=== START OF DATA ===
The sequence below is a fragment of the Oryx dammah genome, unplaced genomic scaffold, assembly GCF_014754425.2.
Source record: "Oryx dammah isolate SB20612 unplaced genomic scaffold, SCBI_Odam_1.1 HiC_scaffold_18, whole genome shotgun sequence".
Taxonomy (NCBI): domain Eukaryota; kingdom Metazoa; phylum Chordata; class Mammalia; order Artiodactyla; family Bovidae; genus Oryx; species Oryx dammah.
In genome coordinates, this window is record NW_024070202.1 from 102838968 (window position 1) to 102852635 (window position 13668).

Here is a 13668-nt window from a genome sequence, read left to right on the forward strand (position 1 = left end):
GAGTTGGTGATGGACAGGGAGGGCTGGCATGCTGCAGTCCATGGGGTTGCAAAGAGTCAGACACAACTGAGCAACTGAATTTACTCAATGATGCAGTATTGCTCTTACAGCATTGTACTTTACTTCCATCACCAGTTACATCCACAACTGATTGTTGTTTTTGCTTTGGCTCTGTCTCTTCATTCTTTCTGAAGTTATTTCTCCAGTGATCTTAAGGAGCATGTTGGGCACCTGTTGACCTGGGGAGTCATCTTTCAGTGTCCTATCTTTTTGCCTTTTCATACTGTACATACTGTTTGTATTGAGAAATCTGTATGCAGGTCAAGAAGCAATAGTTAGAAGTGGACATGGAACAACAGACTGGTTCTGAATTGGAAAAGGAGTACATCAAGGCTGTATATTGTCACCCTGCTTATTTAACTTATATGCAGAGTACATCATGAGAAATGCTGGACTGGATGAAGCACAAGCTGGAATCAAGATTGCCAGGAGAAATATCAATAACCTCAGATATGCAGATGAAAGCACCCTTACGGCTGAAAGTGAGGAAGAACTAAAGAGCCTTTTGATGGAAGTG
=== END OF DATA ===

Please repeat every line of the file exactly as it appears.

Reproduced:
The sequence below is a fragment of the Oryx dammah genome, unplaced genomic scaffold, assembly GCF_014754425.2.
Source record: "Oryx dammah isolate SB20612 unplaced genomic scaffold, SCBI_Odam_1.1 HiC_scaffold_18, whole genome shotgun sequence".
Taxonomy (NCBI): domain Eukaryota; kingdom Metazoa; phylum Chordata; class Mammalia; order Artiodactyla; family Bovidae; genus Oryx; species Oryx dammah.
In genome coordinates, this window is record NW_024070202.1 from 102838968 (window position 1) to 102852635 (window position 13668).

Here is a 13668-nt window from a genome sequence, read left to right on the forward strand (position 1 = left end):
GAGTTGGTGATGGACAGGGAGGGCTGGCATGCTGCAGTCCATGGGGTTGCAAAGAGTCAGACACAACTGAGCAACTGAATTTACTCAATGATGCAGTATTGCTCTTACAGCATTGTACTTTACTTCCATCACCAGTTACATCCACAACTGATTGTTGTTTTTGCTTTGGCTCTGTCTCTTCATTCTTTCTGAAGTTATTTCTCCAGTGATCTTAAGGAGCATGTTGGGCACCTGTTGACCTGGGGAGTCATCTTTCAGTGTCCTATCTTTTTGCCTTTTCATACTGTACATACTGTTTGTATTGAGAAATCTGTATGCAGGTCAAGAAGCAATAGTTAGAAGTGGACATGGAACAACAGACTGGTTCTGAATTGGAAAAGGAGTACATCAAGGCTGTATATTGTCACCCTGCTTATTTAACTTATATGCAGAGTACATCATGAGAAATGCTGGACTGGATGAAGCACAAGCTGGAATCAAGATTGCCAGGAGAAATATCAATAACCTCAGATATGCAGATGAAAGCACCCTTACGGCTGAAAGTGAGGAAGAACTAAAGAGCCTTTTGATGGAAGTG